Review by Stephen W. Hiemstra
When I was elementary school, the curriculum emphasized repetition. If one paid attention and got it the first time, then boredom was the big challenge. At first, I spent the extra time acting out in class, but I later learned to keep a pile of library books in my desk and simply read during repetitious lessons. To keep the pilot light running in seminary, I read books from the recommended reading lists or recommended by trusted friends in Christ. Mark Richie’s Spirit of the Rainforest was one such book.
Understanding why this book is interesting requires a bit of background. In the early modern era, humanists questioned the divinity of Christ and especially the doctrine of the atonement. The atonement suggested that Christ died for our sins (1 Corinthians 15:3-6) and it implied that humans were inherently sinful (Genesis 3:6). By contrast, the humanists believed that humanity was basically good (and was not in need of Christ’s atonement or absolute moral standards) and they sought to build a utopia without God. In this context, the idea of a noble savage arose—primitive human beings untainted by civilization who were inherently good, not evil .
Enter Jungleman, a Shaman  living among the Yanomanö people of the Amazon rainforests of Columbia who was untouched by the corrupted influence of civilization. Spirit of the Rainforest is the narrative of his life told from his perspective (8). Richie writes in his introduction:
The Yanomamö are one of the world’s most mysterious peoples. Small, rarely over five feet tall, they have the speed, strength, and agility of a jungle cat. Their woman can tote their own weight up and down a jungle trail that would challenge me even if I were empty handed. Their men can call, track, and shoot anything that breathes in a jungle that is hostile enough to kill anyone but a trained survivalist (7).
As a young warrior, Jungleman invited demons from the spirit world into his heart and mind. These demons offer him knowledge of far off events and strength in defeating his enemies. Jungleman knows these demons by animal names, such as Jaguar Spirit, Monkey Spirit, and so on. For example, Ritchie writes about Jaguar Spirit, the dominant, warrior or hunting spirit:
“Don’t go in here.” [Referring to a Christian village] Jaguar Spirit told me. “There’s too much danger here. We are afraid.” It was the first time I had ever heard fear coming from Jaguar Spirit, and it made me feel poor inside. My hands began to flutter and I held my bow tight to make them stop. (97)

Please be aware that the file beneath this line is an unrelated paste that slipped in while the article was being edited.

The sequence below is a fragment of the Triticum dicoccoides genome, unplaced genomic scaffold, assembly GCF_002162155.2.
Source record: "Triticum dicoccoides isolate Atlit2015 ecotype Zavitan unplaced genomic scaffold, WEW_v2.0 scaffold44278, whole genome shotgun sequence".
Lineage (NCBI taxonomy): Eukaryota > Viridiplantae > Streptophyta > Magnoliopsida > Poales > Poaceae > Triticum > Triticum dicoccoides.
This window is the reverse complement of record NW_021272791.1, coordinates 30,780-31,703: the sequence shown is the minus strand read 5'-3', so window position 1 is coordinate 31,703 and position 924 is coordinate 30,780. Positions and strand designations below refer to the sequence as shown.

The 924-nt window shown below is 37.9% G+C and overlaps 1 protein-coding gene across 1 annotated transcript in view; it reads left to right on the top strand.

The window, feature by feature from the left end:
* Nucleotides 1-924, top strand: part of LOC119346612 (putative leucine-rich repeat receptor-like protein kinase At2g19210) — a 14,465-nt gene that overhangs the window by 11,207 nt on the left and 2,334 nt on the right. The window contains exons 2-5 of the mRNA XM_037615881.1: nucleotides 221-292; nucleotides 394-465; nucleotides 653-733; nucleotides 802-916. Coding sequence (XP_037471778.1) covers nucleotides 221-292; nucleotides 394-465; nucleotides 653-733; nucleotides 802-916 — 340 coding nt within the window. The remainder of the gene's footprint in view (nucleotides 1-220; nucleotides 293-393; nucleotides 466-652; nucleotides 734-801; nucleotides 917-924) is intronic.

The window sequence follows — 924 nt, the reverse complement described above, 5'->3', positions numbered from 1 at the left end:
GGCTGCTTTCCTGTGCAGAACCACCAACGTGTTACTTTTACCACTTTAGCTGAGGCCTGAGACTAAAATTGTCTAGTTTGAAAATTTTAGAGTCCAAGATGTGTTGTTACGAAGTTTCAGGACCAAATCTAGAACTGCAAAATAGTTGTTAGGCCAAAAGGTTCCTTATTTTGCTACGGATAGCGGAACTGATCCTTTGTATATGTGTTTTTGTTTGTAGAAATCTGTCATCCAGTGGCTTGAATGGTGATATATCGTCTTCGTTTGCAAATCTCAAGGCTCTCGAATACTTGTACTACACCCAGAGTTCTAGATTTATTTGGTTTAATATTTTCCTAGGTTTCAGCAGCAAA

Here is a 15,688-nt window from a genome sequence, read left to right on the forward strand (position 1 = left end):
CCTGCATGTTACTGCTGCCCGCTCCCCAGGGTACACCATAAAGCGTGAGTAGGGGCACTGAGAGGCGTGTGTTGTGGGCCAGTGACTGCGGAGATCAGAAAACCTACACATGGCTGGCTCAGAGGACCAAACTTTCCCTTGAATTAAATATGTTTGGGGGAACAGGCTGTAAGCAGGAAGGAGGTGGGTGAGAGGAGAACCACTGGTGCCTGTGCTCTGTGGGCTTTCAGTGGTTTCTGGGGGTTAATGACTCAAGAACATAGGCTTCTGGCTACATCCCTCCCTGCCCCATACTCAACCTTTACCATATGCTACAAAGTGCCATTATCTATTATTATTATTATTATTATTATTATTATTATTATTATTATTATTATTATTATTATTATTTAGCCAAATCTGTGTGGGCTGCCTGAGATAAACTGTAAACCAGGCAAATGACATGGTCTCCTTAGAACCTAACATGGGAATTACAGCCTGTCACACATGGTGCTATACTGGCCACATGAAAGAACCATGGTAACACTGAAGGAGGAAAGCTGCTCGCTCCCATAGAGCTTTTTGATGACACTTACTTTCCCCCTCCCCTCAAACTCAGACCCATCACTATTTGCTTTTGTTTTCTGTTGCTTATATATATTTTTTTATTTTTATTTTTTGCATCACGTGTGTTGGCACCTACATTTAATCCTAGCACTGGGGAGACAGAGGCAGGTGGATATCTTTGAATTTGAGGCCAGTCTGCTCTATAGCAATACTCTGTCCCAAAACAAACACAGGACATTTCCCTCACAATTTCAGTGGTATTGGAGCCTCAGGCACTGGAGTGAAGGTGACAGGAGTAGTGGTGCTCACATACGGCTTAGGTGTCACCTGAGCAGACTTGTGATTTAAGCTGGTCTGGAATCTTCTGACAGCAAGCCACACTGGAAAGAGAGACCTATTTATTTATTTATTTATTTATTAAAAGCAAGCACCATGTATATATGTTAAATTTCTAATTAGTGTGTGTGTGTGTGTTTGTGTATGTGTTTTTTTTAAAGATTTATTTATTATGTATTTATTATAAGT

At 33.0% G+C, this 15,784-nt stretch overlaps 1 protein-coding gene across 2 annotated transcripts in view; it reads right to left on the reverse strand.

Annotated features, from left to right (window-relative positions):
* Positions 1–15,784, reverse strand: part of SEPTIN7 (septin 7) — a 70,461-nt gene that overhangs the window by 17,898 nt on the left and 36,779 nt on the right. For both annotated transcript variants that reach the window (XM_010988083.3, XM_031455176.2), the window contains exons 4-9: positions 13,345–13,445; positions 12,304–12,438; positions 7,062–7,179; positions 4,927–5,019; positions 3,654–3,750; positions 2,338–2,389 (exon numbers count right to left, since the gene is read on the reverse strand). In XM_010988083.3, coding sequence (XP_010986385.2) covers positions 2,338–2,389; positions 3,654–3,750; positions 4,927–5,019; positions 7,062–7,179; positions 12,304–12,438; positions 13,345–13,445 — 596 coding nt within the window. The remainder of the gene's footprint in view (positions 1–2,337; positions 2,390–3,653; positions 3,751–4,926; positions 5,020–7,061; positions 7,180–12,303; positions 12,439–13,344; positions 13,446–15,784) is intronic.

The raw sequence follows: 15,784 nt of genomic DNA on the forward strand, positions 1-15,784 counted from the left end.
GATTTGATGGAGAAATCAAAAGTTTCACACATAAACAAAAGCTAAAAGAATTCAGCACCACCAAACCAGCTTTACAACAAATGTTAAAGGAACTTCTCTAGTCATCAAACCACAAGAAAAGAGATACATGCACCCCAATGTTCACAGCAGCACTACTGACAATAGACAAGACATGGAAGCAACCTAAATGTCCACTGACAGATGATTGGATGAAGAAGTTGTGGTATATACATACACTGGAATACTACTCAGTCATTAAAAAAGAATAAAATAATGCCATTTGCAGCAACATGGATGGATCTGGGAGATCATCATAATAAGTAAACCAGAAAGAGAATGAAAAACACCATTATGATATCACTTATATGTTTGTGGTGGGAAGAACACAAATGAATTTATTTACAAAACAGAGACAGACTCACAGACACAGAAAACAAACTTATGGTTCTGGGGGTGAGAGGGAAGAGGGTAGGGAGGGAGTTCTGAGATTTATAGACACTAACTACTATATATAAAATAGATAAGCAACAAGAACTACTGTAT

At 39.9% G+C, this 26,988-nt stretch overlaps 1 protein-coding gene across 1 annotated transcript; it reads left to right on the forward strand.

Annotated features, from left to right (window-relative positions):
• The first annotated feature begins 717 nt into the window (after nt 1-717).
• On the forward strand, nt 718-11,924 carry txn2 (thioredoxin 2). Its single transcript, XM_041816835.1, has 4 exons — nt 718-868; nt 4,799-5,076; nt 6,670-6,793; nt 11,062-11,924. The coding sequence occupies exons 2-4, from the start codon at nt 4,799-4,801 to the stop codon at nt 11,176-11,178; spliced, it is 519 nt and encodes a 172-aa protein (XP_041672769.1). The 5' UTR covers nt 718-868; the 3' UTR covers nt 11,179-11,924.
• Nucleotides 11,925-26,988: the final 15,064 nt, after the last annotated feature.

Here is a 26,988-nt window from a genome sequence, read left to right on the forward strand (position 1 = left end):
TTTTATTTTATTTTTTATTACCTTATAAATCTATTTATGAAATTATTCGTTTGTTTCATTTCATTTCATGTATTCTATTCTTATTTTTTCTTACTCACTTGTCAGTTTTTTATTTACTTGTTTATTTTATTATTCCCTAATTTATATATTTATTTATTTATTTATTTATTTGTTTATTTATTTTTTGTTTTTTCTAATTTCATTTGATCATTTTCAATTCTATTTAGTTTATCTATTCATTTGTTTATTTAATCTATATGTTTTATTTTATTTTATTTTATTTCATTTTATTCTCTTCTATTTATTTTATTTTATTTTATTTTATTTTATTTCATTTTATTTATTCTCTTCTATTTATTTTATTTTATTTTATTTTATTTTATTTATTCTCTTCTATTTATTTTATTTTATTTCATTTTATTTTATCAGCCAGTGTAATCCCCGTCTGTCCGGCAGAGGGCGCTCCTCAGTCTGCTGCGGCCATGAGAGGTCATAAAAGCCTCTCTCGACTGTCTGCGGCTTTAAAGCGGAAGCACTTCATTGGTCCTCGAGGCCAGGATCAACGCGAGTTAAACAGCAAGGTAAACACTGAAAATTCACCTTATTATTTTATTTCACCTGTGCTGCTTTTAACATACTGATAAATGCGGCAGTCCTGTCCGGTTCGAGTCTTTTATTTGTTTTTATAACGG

But these spirits cannot be trusted and will abandon and turn on a Shaman when he shows weakness (like not following their advice to kill someone—especially children in a competing village) or for growing old.
Much of the violence among Yanomanö people historically arose in fights over women. The Yanomanö traditionally practiced polygamy and raided other villages to procure young women. Such raids were not easily forgotten because people would be killed and families broken up. Consequently, longstanding blood vendettas existed among neighboring villages.
Jungleman eventually comes to know Christ. His spirits abandoned him. In turn, he abandoned his warrior ways and becomes an advocate for the right of Yanomanö women to marry men of their own choosing.
Those who want to believe the noble savage myth (or to disbelieve the existence of the spiritual world) will be disappointed with Ritchie’s Spirit of the Rainforest. Critics question Ritchie’s claim that he simply wrote down what he was told (8). I was not disappointed and found his accounts credible, in part, because his accounts of Yanomanö life are consistent with accounts of other native cultures. For example, the purpose of head-hunting in pre-modern Taiwan was:
To gain a head, as noted earlier, was to qualify a young man to gain the young woman he wished to marry. Revenge for the death of a loved one was also the occasion to take an enemy head .
There is also striking consistency in the influence of a Monkey Spirit (a spirit of lust acted out indiscriminately) in jungle culture and our own.
Ritchie’s Spirit of the Rainforest is a page turner and a great book to take along to the beach—reality is so much more interesting than fantasy. As a narrative, this book lends itself to becoming a good screen play .
 The film, The Wild Child (1970) by Francois Truffaut chronicles the story of an abandoned child in 1798 who lived in the woods alone. When he was discovered, he could not speak and was suspicious of other people. A French scientist takes him in attempting to educate him and to learn from him as a potential validation of the noble savage hypothesis (http://en.wikipedia.org/wiki/The_Wild_Child).
 A shaman is a term that replaced the politically incorrect term, witch doctor.
 Ralph Covell. 1998. Pentecost of the Hills in Taiwan. Pasadena: Hope Publishing House. Page 26.
 Another film about Amazon tribal life is: End of a Spear (2006; https://www.youtube.com/watch?v=JeEF_3J0ZY0). This film re-enacts the story of Mincayani, Waodani warrior, who leads the raid that kills Steve Saint’s father and four other missionaries in 1956.